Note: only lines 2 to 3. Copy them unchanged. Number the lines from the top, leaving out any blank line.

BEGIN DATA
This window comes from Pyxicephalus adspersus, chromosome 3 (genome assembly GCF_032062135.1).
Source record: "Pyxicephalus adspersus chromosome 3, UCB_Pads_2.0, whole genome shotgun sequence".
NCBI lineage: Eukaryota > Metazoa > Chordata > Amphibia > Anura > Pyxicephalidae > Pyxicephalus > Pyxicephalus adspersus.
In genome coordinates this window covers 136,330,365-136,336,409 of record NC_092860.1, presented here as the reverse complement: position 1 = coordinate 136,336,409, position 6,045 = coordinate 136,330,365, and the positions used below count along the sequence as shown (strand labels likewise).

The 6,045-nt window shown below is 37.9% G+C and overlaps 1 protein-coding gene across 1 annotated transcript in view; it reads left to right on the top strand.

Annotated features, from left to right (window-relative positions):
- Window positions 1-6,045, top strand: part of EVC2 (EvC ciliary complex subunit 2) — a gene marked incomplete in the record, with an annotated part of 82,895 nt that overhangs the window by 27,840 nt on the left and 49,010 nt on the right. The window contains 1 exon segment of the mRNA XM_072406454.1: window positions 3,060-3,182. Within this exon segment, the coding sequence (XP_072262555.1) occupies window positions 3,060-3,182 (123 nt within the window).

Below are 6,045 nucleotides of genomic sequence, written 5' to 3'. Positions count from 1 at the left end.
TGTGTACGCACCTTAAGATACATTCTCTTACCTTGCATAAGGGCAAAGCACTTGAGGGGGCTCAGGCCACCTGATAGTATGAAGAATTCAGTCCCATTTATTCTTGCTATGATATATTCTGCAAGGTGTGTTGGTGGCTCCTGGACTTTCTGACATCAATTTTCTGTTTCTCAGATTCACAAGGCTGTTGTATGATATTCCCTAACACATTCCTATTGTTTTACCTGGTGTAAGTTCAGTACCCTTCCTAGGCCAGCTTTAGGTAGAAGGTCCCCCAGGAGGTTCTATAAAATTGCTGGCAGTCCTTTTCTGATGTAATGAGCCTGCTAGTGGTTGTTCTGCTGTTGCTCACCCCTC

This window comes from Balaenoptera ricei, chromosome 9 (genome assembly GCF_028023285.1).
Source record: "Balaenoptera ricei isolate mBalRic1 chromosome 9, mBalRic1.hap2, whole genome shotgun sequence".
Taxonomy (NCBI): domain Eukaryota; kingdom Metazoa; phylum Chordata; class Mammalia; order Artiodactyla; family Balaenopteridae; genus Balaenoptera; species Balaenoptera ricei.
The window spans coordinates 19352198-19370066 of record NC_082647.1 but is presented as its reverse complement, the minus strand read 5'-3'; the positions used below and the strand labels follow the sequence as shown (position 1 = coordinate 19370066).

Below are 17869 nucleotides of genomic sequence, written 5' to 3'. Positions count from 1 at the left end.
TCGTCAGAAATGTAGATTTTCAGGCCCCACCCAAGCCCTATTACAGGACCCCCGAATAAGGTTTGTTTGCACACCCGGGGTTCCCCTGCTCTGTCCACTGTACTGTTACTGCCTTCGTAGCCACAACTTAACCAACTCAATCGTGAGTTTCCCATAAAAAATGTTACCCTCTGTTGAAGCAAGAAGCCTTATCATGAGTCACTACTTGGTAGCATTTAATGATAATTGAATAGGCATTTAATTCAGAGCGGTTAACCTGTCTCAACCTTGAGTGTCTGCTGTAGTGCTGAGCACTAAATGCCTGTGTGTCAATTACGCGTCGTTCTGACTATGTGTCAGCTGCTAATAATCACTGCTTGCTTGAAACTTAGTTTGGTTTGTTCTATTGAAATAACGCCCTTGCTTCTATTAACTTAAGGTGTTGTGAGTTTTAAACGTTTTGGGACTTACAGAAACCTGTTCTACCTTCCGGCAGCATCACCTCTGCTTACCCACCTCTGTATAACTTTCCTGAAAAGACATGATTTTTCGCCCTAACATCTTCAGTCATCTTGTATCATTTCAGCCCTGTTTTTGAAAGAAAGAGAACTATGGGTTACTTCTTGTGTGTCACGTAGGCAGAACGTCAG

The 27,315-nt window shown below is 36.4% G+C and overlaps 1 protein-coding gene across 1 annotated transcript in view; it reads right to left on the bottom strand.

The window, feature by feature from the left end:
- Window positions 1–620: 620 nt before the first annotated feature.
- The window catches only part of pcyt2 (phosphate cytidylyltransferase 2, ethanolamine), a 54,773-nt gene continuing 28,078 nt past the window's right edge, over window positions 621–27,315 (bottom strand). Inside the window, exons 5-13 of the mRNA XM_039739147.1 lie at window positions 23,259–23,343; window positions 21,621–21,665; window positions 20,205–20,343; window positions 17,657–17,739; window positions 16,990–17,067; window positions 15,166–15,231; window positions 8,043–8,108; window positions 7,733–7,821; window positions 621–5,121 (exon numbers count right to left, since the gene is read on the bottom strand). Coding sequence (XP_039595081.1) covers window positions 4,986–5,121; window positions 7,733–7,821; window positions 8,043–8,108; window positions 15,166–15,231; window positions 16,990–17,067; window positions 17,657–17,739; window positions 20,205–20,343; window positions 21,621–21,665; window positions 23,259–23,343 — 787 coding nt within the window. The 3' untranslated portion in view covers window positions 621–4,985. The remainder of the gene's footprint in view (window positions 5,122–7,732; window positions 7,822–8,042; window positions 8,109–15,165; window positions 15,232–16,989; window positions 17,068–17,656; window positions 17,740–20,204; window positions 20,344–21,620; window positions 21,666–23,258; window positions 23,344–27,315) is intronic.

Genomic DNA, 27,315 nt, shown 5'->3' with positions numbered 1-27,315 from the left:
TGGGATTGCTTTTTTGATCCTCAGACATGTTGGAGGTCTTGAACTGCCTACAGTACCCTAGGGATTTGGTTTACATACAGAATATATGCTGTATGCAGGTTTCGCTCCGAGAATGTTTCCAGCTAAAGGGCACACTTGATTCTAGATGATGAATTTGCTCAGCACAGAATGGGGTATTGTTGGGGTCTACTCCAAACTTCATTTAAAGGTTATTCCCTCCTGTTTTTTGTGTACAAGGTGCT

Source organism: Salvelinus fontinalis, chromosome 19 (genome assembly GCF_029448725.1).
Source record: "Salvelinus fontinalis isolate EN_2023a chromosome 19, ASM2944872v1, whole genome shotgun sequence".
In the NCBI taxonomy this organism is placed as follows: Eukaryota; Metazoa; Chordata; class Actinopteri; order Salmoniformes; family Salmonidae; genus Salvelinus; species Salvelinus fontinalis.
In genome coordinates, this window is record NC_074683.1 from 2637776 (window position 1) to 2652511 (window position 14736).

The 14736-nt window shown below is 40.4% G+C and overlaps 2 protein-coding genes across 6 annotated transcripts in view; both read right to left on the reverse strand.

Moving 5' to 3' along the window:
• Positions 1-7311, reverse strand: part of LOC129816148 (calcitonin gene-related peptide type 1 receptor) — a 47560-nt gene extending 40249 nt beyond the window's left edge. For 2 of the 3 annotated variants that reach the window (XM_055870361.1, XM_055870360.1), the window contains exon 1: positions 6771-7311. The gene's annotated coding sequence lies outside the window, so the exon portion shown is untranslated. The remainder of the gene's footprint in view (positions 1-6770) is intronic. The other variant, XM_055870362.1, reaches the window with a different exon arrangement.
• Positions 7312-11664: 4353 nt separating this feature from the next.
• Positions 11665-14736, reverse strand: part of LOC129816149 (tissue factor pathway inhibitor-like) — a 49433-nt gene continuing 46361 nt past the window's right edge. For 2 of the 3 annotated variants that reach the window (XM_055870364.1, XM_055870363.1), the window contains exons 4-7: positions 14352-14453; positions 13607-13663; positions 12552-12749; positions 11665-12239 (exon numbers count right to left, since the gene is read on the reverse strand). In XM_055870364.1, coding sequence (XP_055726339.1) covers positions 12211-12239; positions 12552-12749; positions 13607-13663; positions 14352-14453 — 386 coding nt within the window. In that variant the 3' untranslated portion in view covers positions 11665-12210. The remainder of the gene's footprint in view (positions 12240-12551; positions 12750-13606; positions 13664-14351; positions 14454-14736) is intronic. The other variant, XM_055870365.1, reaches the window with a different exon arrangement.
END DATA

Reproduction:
Source record: "Pyxicephalus adspersus chromosome 3, UCB_Pads_2.0, whole genome shotgun sequence".
NCBI lineage: Eukaryota > Metazoa > Chordata > Amphibia > Anura > Pyxicephalidae > Pyxicephalus > Pyxicephalus adspersus.